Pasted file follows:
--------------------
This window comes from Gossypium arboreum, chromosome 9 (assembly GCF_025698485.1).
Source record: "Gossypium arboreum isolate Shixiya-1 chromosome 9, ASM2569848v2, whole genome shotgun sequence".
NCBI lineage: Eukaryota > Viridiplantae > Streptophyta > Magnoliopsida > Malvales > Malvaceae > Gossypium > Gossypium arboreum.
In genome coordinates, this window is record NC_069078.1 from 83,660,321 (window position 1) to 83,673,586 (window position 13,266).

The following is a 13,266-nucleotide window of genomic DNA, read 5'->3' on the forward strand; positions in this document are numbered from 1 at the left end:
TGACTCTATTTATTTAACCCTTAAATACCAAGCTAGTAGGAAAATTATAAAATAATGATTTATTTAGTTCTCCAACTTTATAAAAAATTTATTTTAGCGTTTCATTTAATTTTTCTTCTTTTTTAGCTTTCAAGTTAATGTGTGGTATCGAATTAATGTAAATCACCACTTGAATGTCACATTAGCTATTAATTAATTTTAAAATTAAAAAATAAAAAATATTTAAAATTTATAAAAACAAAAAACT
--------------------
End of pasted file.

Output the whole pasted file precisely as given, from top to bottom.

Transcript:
This window comes from Gossypium arboreum, chromosome 9 (assembly GCF_025698485.1).
Source record: "Gossypium arboreum isolate Shixiya-1 chromosome 9, ASM2569848v2, whole genome shotgun sequence".
NCBI lineage: Eukaryota > Viridiplantae > Streptophyta > Magnoliopsida > Malvales > Malvaceae > Gossypium > Gossypium arboreum.
In genome coordinates, this window is record NC_069078.1 from 83,660,321 (window position 1) to 83,673,586 (window position 13,266).

The following is a 13,266-nucleotide window of genomic DNA, read 5'->3' on the forward strand; positions in this document are numbered from 1 at the left end:
TGACTCTATTTATTTAACCCTTAAATACCAAGCTAGTAGGAAAATTATAAAATAATGATTTATTTAGTTCTCCAACTTTATAAAAAATTTATTTTAGCGTTTCATTTAATTTTTCTTCTTTTTTAGCTTTCAAGTTAATGTGTGGTATCGAATTAATGTAAATCACCACTTGAATGTCACATTAGCTATTAATTAATTTTAAAATTAAAAAATAAAAAATATTTAAAATTTATAAAAACAAAAAACT